- Medical: Organic medical capabilities at EMT/Paramedic levels are necessary along with trained personnel. Getting as many personnel through Red Cross First Aid training is highly advisable, and plan for medical treatment capabilities beyond basic first aid. During a disaster, medical and hospital services are going to be in high demand, so some type of well-provisioned infirmary with hospital-grade supplies at the relocation facility is advisable. This would be especially helpful when dealing with pandemics or when contagions are involved so as not to spread sickness among those in the COOP facility.
- Personal Hygiene and Sanitation: This is a must have for individual and family preparedness and an absolute necessity for group disaster preparedness in the COOP. Good personal hygiene is essential for remaining healthy during a disaster and keeping morale high. Sanitary disposal of human waste in large quantities is a real challenge.
- Personal Protective Equipment (PPE): The primary focus when looking at Personal Protective Equipment is for CBRN-E or respiratory threats. CBRN-E protective masks are a personal item that must be sized for the end user, properly maintained and equipped with the appropriate chem/bio filters. PAPR (Powered Air Purifying Respirator) systems feature loose fitting head covers which fit children to adults. PAPR’s deliver a constant flow of purified air into the head cover providing positive airflow and protection against biological and particulate contaminants and are even made for infants! Disposable body protection can be provided by a Tyvek coverall w/attached booties, hood w/elastic face piece, elastic wrists and boot cuffs. Top this ensemble off with inner and outer gloves, rubber boots and many rolls of yellow chem tape. CBRN-E protection is a highly specialized area. Seek professional assistance!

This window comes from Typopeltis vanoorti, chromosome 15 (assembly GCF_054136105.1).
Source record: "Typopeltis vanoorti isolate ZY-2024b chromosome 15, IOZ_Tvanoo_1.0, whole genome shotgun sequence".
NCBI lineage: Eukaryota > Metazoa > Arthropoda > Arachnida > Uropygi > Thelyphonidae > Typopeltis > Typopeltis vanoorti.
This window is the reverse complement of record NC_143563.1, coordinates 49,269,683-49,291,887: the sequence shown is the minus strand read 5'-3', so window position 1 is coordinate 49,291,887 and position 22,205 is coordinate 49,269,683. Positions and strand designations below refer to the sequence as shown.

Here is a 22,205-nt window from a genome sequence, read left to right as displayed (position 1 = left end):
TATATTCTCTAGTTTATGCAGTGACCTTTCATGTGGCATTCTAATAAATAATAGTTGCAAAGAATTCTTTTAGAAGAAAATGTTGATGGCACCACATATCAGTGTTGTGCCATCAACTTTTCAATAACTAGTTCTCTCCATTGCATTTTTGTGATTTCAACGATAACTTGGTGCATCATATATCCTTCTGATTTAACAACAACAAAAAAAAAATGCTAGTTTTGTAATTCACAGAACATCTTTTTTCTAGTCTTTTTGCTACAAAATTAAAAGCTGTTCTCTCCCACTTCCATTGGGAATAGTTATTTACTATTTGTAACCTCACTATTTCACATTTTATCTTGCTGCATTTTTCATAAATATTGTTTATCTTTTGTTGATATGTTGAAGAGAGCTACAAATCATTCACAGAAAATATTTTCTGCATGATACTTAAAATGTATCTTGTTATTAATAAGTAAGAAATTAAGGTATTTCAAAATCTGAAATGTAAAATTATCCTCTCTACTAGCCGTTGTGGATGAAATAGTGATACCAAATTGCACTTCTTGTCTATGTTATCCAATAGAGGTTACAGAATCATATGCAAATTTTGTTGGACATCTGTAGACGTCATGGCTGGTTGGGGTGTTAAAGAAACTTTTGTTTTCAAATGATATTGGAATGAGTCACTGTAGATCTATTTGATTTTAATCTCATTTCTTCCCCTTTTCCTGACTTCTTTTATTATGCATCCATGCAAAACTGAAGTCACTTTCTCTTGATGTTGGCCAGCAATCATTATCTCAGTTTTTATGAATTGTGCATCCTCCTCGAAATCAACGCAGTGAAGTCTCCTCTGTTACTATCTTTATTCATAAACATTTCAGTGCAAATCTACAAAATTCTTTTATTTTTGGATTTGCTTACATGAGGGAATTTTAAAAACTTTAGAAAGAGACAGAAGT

- Individual Equipment: Personnel will need to be equipped for in-extremis operations especially if they will be moving in and out of the COOP facility. While you will have a high level of control at and in the relocation facility, while in the field individuals outside the COOP will have to be prepared to fend for themselves. Individuals on foot or in vehicles will need gear very different from what they are accustomed to having and will be more survival oriented. Here is a sneak peak at ICE PACK’s new Exodus personal crisis incident communication system available in Fall 2011.
- Weapons: The subject of firearms in defense of the COOP must be addressed from policy, legal and safety perspectives for both public and private sector organizations. There are key lessons to be learned from the aftermath of Hurricane Katrina where the local government actively confiscated firearms, which spawned the Recovery Personal Protection Act of 2006. Whether you choose handguns, carbines, shotguns or rifles make sure that personnel are properly trained in their use and maintenance and store sufficient quantities of ammunition. All firearms and ammunition must be properly secured which will require a good Class V vault or at a minimum a quality safe with humidity protection.
Well conceived Continuity of Operations Plans and their successful execution by key personnel rely to a great extent on each participant’s own family emergency preparedness plan and provisioning. A well practiced plan with the family at home will free up energy and inspire the organizational responder to focus totally on those essential functions for which he or she has been given responsibility in the COOP facility. Confidence in the safety and sustainment of family members goes a long way in relieving concerns of a COOP responder involved in the chaos of a disaster.
FACTA NON VERBA…
August 8, 2011 2 Comments